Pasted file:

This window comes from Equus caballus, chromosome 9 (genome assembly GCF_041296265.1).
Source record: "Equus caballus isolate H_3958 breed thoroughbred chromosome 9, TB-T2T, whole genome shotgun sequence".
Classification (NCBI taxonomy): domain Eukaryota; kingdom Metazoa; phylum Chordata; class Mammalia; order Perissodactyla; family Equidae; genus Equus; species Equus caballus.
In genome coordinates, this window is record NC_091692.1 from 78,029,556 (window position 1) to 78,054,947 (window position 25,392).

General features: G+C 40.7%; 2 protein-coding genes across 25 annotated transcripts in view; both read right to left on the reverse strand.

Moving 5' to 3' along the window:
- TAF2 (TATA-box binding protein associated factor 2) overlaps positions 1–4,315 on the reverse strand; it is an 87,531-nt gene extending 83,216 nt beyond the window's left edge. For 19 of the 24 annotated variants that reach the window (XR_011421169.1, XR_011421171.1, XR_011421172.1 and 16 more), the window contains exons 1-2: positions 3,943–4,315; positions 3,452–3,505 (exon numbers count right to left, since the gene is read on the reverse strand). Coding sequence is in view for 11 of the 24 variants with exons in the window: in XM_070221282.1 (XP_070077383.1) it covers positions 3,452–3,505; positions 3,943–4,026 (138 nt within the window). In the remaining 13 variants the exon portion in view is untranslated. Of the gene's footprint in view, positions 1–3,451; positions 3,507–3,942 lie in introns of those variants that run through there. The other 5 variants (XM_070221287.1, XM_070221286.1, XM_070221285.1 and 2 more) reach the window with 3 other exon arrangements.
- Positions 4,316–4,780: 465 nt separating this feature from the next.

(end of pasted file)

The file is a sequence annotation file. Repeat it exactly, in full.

This window comes from Equus caballus, chromosome 9 (genome assembly GCF_041296265.1).
Source record: "Equus caballus isolate H_3958 breed thoroughbred chromosome 9, TB-T2T, whole genome shotgun sequence".
Classification (NCBI taxonomy): domain Eukaryota; kingdom Metazoa; phylum Chordata; class Mammalia; order Perissodactyla; family Equidae; genus Equus; species Equus caballus.
In genome coordinates, this window is record NC_091692.1 from 78,029,556 (window position 1) to 78,054,947 (window position 25,392).

General features: G+C 40.7%; 2 protein-coding genes across 25 annotated transcripts in view; both read right to left on the reverse strand.

Moving 5' to 3' along the window:
- TAF2 (TATA-box binding protein associated factor 2) overlaps positions 1–4,315 on the reverse strand; it is an 87,531-nt gene extending 83,216 nt beyond the window's left edge. For 19 of the 24 annotated variants that reach the window (XR_011421169.1, XR_011421171.1, XR_011421172.1 and 16 more), the window contains exons 1-2: positions 3,943–4,315; positions 3,452–3,505 (exon numbers count right to left, since the gene is read on the reverse strand). Coding sequence is in view for 11 of the 24 variants with exons in the window: in XM_070221282.1 (XP_070077383.1) it covers positions 3,452–3,505; positions 3,943–4,026 (138 nt within the window). In the remaining 13 variants the exon portion in view is untranslated. Of the gene's footprint in view, positions 1–3,451; positions 3,507–3,942 lie in introns of those variants that run through there. The other 5 variants (XM_070221287.1, XM_070221286.1, XM_070221285.1 and 2 more) reach the window with 3 other exon arrangements.
- Positions 4,316–4,780: 465 nt separating this feature from the next.